Europe reaches limit for old Internet addresses

The IPv4 Internet addresses are running low, prompting a switch to the new IPv6.

That's it, the Internet is full. In Europe anyway. And only for old-style web addresses.

Us Europeans have almost exhausted the stock of IPv4 Internet addresses, and so strict wartime-style rationing has started, the BBC reports. Starting from now, companies can only make one application for IPv4 addresses.

"The day has finally come," said Axel Pawlik, managing director of Ripe NCC, that dishes out Internet addresses to European ISPs and other companies. "When the Internet was first designed it seemed highly unlikely that IP address space would ever be an issue," he added, according to The Telegraph.

"However, the limitations of the pool of IPv4 address space became clear over time, and in the last few years we have been monitoring supplies closely, preparing ourselves and all stakeholders for the next stage of the Internet."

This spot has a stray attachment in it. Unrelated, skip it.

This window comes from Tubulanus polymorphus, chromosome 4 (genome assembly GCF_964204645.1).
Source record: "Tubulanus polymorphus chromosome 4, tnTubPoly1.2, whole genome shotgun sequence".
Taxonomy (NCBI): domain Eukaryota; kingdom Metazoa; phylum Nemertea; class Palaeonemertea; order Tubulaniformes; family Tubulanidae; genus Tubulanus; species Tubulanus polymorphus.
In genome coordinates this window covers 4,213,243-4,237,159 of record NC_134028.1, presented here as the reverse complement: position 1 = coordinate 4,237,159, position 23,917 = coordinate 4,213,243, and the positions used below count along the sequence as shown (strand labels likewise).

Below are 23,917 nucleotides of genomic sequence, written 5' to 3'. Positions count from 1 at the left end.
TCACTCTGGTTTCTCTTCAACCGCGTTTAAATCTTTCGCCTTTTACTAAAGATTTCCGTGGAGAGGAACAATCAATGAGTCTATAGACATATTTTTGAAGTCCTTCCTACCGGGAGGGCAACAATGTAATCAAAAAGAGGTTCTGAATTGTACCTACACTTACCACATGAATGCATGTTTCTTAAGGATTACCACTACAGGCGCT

IPv4 will be succeeded by IPv6, which will offer around 340 trillion, trillion, trillion web addresses. That should hopefully keep us in websites for a while yet.

IPv4 was originally conceived in the 1960s and standardised in 1981. It allowed for more than 4.2 billion addresses, which seemed a lot at the time. They obviously didn't factor in how popular lolcats would be.

Yesterday, Ripe NCC got down to its last 16 million IPv4 addresses. That might seem a lot, but not when you consider it was giving out just shy of four million addresses every 10 days.

This changeover shouldn't make any difference to the average web surfer, but ISPs and businesses will have to invest in new equipment, which could mean higher fees for us, in some cases.

And if companies dawdle over IPv6, it could mean some web pages aren't viewable. That would be a major pain if you've just shelled out £500 on an iPhone 5.

So companies take heed: if you're planning some huge web venture, IPv6 is the way to go.

About the author

    Joe has been writing about consumer tech for nearly seven years now, but his liking for all things shiny goes back to the Gameboy he received aged eight (and that he still plays on at family gatherings, much to the annoyance of his parents). His pride and joy is an Infocus projector, whose 80-inch picture elevates movie nights to a whole new level.


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